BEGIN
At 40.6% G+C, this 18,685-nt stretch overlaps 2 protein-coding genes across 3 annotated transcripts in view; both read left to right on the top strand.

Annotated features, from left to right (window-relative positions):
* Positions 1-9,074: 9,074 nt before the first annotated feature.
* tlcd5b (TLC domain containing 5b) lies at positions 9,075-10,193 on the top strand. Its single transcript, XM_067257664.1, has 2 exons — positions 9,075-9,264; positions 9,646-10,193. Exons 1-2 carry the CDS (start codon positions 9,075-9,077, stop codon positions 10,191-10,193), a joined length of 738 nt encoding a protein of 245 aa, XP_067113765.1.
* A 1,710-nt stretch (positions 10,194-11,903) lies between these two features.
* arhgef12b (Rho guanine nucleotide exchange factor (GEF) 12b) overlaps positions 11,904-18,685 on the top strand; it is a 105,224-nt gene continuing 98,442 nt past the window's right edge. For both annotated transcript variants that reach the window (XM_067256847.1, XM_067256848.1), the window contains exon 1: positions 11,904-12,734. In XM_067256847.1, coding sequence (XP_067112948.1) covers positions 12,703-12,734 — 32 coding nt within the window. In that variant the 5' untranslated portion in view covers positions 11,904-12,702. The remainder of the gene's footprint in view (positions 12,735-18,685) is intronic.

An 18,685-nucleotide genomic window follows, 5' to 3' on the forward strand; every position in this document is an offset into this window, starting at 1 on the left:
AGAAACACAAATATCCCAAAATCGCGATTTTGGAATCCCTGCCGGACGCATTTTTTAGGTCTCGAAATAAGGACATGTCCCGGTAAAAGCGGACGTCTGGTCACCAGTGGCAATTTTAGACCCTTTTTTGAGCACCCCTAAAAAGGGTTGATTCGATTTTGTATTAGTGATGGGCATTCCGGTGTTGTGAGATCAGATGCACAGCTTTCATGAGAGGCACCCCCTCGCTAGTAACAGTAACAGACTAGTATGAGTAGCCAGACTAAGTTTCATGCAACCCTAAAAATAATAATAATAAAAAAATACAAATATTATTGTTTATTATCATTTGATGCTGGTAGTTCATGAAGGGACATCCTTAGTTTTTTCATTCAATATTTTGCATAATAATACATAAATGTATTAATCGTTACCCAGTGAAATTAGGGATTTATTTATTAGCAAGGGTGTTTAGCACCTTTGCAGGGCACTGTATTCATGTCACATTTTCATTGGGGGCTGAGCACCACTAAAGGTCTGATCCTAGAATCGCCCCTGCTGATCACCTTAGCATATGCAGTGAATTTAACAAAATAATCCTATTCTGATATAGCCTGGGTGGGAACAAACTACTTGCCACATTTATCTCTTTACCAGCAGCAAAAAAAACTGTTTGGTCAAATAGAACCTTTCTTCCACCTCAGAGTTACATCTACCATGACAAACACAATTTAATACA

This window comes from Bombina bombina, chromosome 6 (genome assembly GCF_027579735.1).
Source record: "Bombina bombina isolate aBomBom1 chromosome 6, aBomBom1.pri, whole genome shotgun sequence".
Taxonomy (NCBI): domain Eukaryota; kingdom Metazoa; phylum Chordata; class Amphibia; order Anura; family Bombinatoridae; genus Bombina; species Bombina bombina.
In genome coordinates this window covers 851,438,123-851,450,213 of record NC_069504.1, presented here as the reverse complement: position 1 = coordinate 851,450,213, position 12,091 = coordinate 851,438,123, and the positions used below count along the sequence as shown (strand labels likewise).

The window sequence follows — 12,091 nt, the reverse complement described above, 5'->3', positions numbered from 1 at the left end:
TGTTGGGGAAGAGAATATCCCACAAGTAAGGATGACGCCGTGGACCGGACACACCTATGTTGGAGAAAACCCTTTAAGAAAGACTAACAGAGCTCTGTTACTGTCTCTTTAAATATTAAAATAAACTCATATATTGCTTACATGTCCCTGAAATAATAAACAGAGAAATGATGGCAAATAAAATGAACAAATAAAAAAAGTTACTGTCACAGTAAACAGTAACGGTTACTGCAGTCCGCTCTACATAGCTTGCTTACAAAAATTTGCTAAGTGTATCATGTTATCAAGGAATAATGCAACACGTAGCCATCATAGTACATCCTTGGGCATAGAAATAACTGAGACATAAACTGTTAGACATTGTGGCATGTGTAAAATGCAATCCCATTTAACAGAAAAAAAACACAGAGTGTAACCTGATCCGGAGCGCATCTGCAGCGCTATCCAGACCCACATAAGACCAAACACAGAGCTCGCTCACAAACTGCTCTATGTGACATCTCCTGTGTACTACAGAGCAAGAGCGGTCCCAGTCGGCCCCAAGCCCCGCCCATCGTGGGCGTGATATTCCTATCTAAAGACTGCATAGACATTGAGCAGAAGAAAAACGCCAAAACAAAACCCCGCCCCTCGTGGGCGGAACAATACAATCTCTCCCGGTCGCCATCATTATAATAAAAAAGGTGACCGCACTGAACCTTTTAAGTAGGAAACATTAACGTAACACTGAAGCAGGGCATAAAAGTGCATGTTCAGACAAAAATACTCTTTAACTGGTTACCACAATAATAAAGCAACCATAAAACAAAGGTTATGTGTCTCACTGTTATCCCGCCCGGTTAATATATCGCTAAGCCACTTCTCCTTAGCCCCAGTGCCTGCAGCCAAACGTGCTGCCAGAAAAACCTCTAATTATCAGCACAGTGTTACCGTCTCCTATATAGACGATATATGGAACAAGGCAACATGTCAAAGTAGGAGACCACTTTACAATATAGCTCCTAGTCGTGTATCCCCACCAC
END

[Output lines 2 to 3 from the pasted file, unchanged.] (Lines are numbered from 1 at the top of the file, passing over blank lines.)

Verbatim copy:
Annotated features, from left to right (window-relative positions):
* Positions 1-9,074: 9,074 nt before the first annotated feature.